Implications of matriliny: gender and Islam in northern Mozambique

Signe Arnfred*

*Corresponding author

Publikation: Bidrag til tidsskriftTidsskriftartikelForskningpeer review


This article investigates the ways in which the gender relations of matrilineal culture in inland northern Mozambique have influenced the culture of the coast, an area profoundly marked by Sufi Islam. The findings demonstrate that Islam has adapted to matrilineal culture in significant ways, in terms of male/female leadership of Sufi tariqas and norms associated with sexuality and marriage. Islamic tradition is respected in so far as the bride’s virginity at first marriage is considered important. However, in line with the matrilineal culture of the hinterland, marriage is often a transitory arrangement, and divorce is easy. Extra-marital sex is accepted, or at least condoned–provided that norms of discretion are properly maintained. Drawing on data from cities farther north on the Swahili coast, the findings suggest that norms regarding female sexual autonomy, which have roots in the matrilineal culture brought to the coast by female slaves from the interior, have also had an impact on women’s lives in Mafia Island, Zanzibar, and Mombasa. Women seem to have been first movers in the post-abolition erosion of class hierarchies and general change of culture.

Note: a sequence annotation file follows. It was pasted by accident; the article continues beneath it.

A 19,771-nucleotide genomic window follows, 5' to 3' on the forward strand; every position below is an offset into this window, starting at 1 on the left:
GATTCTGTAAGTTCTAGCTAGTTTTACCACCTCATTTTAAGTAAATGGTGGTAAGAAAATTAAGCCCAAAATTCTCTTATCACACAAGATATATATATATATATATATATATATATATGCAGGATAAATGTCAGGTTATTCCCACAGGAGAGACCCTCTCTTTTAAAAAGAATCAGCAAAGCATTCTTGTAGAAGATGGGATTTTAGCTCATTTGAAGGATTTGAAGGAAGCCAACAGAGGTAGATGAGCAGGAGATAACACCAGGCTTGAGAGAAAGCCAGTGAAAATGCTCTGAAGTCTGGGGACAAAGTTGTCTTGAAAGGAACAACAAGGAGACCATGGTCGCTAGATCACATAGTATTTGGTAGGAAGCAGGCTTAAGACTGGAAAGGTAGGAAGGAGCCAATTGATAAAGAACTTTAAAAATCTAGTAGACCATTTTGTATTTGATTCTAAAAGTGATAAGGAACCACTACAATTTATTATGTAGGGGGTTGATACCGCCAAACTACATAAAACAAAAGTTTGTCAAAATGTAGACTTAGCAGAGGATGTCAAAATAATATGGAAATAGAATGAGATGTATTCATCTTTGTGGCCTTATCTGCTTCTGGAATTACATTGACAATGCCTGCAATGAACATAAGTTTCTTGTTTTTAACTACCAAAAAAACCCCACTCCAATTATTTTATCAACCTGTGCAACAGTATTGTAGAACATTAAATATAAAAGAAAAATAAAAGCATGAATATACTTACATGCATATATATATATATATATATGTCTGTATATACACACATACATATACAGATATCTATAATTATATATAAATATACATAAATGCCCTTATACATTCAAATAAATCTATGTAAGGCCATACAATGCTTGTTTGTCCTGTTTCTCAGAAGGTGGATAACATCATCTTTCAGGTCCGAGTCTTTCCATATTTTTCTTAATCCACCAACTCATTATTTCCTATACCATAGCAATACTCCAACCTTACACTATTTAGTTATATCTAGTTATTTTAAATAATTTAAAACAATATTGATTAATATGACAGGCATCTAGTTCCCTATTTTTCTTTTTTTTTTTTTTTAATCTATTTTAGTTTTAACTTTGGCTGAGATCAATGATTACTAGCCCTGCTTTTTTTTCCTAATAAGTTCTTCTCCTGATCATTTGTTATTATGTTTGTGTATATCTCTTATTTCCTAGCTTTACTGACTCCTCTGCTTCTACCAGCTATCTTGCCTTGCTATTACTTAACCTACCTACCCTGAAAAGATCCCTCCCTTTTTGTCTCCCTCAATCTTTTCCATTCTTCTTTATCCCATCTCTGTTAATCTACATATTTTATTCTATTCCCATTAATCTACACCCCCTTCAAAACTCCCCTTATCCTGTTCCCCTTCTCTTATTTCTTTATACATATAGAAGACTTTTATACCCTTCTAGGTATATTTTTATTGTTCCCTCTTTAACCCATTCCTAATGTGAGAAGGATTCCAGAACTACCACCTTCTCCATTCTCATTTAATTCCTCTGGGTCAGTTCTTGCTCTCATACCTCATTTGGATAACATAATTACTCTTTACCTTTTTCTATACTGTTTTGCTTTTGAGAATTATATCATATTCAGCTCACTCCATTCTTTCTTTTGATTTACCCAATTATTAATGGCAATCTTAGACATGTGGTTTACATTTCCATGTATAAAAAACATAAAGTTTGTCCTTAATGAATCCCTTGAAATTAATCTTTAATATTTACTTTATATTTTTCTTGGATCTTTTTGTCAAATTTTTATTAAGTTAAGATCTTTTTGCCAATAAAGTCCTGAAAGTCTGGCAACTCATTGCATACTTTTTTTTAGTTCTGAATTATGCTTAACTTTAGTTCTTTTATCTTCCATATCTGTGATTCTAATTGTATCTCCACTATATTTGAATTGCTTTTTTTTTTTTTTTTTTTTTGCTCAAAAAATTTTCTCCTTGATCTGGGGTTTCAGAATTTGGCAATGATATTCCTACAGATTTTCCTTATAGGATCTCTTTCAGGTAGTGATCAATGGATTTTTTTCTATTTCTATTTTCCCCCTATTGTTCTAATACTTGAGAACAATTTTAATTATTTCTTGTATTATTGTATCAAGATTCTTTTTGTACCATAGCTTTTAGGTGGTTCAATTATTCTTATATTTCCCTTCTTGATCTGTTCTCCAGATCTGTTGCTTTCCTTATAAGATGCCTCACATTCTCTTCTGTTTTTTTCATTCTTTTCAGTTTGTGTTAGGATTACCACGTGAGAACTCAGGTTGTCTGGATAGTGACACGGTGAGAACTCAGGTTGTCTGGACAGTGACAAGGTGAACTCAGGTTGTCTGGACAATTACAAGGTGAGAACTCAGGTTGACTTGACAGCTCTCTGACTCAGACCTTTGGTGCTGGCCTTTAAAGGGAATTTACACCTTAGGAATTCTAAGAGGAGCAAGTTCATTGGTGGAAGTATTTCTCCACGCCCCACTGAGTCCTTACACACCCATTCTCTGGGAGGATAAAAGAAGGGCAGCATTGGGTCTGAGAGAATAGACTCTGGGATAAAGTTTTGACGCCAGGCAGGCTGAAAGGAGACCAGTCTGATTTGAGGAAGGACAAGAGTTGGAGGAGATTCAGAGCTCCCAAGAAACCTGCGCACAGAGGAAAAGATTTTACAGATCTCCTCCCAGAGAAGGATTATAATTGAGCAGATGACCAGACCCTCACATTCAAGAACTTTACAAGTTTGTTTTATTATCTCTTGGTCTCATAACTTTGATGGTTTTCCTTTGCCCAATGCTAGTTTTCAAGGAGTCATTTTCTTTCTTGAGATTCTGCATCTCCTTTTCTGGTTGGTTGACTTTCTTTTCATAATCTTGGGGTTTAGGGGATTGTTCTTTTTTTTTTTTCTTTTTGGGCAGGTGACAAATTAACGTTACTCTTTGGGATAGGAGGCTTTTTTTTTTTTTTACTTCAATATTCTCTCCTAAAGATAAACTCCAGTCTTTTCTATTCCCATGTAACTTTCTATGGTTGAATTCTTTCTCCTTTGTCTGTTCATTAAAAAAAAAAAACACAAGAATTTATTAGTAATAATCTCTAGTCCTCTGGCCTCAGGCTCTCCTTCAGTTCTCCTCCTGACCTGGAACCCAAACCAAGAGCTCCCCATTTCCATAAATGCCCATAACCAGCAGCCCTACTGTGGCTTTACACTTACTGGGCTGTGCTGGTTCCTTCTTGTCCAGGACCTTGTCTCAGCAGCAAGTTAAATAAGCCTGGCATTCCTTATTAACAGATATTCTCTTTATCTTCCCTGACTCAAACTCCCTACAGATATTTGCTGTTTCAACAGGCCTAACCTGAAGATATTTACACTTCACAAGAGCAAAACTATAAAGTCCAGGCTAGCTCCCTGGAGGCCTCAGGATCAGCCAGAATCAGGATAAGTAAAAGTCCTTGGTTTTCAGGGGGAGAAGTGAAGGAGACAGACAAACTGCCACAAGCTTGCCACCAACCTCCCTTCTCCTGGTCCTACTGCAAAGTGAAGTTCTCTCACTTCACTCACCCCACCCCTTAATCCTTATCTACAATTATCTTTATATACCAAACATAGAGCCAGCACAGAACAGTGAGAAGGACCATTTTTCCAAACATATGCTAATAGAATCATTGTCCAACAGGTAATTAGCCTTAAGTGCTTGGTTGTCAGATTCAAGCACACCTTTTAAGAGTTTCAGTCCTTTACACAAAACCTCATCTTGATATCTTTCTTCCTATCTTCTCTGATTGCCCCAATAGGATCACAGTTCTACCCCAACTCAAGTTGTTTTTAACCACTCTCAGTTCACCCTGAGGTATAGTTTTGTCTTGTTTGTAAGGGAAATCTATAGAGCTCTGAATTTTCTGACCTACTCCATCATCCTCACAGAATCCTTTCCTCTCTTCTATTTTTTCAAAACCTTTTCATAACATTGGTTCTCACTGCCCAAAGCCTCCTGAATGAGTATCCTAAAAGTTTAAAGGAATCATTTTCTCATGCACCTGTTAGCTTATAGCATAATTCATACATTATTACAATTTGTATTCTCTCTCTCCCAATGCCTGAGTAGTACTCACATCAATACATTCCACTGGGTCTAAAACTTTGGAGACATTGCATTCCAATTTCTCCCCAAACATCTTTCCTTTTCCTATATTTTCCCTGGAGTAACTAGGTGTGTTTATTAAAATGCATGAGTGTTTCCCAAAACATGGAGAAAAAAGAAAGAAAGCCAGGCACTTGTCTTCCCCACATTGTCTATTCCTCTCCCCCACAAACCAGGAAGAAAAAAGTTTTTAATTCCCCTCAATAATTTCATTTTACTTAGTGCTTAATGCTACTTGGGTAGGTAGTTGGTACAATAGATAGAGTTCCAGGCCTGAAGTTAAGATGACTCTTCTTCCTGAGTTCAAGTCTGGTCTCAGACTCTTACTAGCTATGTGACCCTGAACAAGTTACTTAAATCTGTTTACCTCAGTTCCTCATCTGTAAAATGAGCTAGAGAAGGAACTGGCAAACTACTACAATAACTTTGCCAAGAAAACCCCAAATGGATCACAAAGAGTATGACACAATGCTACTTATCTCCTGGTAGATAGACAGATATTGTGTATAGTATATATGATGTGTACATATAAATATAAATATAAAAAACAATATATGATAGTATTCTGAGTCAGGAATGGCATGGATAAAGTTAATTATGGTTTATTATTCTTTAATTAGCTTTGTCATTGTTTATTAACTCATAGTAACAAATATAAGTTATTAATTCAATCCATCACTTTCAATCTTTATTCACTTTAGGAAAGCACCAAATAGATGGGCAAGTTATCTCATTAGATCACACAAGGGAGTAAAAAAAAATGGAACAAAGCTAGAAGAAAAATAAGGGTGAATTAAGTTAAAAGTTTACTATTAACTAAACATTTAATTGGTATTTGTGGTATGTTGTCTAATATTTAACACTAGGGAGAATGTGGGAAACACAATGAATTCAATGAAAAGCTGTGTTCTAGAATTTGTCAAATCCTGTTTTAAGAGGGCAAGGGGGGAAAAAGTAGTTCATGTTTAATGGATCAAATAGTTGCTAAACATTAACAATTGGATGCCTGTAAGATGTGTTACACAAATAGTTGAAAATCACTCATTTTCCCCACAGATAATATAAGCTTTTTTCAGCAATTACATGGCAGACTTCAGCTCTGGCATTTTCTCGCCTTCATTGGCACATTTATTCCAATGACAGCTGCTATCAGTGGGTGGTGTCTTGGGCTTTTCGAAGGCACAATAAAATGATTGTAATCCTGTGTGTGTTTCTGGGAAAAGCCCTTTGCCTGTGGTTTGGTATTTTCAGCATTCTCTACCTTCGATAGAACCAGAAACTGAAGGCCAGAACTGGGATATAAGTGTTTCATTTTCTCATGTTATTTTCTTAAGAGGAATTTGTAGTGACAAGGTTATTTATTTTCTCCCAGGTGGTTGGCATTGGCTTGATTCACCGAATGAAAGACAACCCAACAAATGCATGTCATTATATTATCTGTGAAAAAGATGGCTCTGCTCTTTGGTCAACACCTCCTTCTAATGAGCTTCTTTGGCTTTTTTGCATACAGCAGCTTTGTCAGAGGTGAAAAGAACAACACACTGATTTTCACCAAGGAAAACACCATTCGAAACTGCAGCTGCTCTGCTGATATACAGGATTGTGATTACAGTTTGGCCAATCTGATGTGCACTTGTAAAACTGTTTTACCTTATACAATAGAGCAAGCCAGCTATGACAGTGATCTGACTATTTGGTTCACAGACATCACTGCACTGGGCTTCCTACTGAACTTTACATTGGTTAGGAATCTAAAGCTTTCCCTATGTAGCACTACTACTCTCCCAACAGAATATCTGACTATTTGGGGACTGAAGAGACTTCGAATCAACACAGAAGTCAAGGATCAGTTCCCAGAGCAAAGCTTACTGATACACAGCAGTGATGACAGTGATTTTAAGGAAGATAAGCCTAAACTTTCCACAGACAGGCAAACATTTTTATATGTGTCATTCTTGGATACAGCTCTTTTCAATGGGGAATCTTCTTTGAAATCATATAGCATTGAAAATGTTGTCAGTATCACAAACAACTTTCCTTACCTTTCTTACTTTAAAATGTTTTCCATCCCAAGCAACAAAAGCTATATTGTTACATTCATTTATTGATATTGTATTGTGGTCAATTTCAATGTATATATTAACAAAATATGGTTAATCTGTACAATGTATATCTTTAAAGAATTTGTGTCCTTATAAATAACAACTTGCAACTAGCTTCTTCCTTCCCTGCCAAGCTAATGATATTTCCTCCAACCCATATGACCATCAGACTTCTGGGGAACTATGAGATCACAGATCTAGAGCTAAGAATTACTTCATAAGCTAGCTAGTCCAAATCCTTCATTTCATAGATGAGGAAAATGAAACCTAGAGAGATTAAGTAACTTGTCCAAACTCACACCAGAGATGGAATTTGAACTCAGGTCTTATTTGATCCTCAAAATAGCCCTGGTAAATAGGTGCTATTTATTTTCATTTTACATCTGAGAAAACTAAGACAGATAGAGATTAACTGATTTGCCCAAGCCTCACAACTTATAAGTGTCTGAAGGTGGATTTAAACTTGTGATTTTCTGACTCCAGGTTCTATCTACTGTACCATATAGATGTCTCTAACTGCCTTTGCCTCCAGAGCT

TidsskriftInternational Feminist Journal of Politics
Udgave nummer2
Sider (fra-til)221-242
Antal sider22
StatusUdgivet - 2021


  • Matriliny
  • Sufi Islam
  • Male/female leadership
  • Rituals of initiation
  • Female sexual autonomy

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